More than most books I’ve read lately, Loren Edizel’s new novel, The Ghosts of Smyrna challenges the reader to look hard at the author’s intentions. Edizel is the author of the novel Adrift but her new book is, in fact, her first novel, previously published in her native Turkey. It recounts the last years of old Smyrna, once home to a multicultural community spawned by the trade interests of Ottoman Empire — Turkish-speaking Europeans of French, Greek and Italian descent. Quick history lesson: with the fall of the Ottomans at the end of the First World War, Smyrna’s social fabric was also doomed to unravel when Greek invasion provoked the Turkish pushback which created the modern republic of Turkey in 1923. In that battle, the city was razed and many of its inhabitants killed or driven out. The novel is Edizel’s re-imagining of the old city (where her roots lie) and its people in the uneasy period after the First World War and during the Greek-Turkish conflict.
Edizel presents us with a range of characters, some more fully realized than others, all of them engaging: Niko, whose Armenian father Jacob was marched off to a war from which he never returned; Niko’s grandmother, the family matriarch, Maria; his uncle Polycarp, who appears unstable but who manages some pointed observations; Niko’s aunt Elena, an artist who’s loved in vain by the Greek doctor and arms supplier Manolis, and who has a passionate affair with the Turkish radical journalist Nazim. The novel’s point of view resides in each of these characters, creating a panoramic sense of connection that drives the story forward.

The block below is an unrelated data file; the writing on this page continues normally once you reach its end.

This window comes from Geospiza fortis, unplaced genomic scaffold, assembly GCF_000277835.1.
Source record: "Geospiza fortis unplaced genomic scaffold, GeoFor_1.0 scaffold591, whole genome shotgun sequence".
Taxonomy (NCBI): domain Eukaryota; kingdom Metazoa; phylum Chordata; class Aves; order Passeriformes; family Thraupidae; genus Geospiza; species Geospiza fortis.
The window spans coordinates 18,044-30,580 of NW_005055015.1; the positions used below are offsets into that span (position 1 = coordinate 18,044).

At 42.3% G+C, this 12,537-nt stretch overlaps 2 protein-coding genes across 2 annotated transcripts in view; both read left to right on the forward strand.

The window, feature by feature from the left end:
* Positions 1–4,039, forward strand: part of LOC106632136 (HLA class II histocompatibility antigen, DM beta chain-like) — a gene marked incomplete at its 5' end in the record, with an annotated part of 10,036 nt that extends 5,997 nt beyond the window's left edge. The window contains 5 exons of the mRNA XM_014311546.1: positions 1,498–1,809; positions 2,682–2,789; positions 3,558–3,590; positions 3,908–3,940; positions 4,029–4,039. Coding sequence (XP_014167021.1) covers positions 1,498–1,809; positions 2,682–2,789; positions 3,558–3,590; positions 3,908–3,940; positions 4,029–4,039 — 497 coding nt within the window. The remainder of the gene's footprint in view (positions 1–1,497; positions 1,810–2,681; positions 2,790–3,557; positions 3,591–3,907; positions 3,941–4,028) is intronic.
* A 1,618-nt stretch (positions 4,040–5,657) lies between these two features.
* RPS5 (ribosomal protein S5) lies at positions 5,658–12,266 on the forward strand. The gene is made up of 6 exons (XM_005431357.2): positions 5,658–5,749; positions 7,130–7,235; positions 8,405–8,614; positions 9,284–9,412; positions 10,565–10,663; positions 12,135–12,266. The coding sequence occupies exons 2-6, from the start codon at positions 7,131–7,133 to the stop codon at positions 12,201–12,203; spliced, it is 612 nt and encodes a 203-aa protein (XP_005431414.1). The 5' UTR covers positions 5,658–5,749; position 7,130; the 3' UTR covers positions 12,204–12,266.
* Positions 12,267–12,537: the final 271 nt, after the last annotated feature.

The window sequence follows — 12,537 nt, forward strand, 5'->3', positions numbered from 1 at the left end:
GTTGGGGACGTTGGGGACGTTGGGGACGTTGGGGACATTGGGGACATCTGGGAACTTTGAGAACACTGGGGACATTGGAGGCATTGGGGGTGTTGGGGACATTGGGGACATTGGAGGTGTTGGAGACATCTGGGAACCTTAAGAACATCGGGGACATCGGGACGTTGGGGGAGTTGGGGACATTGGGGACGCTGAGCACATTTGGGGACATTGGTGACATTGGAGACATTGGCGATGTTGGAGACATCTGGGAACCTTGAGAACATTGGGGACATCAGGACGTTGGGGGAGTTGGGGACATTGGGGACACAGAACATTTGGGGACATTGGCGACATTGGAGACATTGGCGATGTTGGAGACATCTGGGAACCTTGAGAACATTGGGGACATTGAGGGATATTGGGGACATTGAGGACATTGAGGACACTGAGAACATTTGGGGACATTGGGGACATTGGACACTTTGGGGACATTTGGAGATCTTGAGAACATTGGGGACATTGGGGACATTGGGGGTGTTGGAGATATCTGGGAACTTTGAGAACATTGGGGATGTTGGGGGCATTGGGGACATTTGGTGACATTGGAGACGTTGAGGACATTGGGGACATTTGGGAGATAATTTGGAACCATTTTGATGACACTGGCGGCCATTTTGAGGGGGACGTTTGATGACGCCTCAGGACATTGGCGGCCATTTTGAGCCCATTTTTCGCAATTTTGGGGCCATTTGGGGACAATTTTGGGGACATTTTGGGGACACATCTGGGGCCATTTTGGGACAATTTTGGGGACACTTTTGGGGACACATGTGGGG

Small incidents unfold and only later reveal their importance. When Elena sells her first painting and celebrates with an elegant family dinner, what is evoked is more than joy. It’s something closer to the raising of the dead. “She thought of her brother Jacob, the American who resembled him, the kiss she had enjoyed, and finally the paintings, which had brought on this very moment when Jacob’s presence was felt as though he had returned transformed, never to be torn from their midst again.” In Edizel’s telling, the interconnection of these stories carries as much meaning as the stories themselves — and even more power.
Apart from the city of Smyrna, the story has no traditional “centre.” Yet its anecdotal, discursive nature is at the heart of what the novel is about. Its most poignant and affecting threads are woven by a few strongly-drawn characters, namely Manolis, frustrated in his longing for Elena, her heartfelt love for Nazim who loves her, and the child Niko’s observations of a frightening world.
The novel often makes use of startling language to reveal a character in a new light. Manolis, well-to-do and a Greek partisan uncertain of his cause, reflects in a striking way on the Muslim call to prayer. “As he listened, he heard the solitary struggle that precedes surrender in the man’s voice, as if he had grappled with the great questions of life all night long and finally, at dawn, was crying out for help.” It’s a stunning observation and a foreshadowing of the crisis that will in time overtake him.
Edizel excels at such vivid and sometimes painterly comparisons. “Then the sun sank splendidly,” Niko observes, “the way an enormous juicy orange rolls off a blue tablecloth.” It’s an image that evokes the gods of antiquity who saw the same sunset, the boy’s link to an endless chain of stories about to be shattered.
It’s usually the case that fragmented points of view weaken a narrative, but in this novel, the opposite is true. They are the narrative and their fragmentary nature reflects the fate of a whole society. The final chapters pack a devastating punch, as the frail structure of human life and memory collapse in the cinders of Smyrna. With devastating clarity, we understand that the stories are gone, leaving only the heart and voice of the narrator as witness.
This is a moving and eloquent testament to a lost city and its people and, above all, to the lost connections that give form and shape to life.
The Ghosts of Smyrna by Loren Edizel is published in Toronto by TSAR Publications (2013).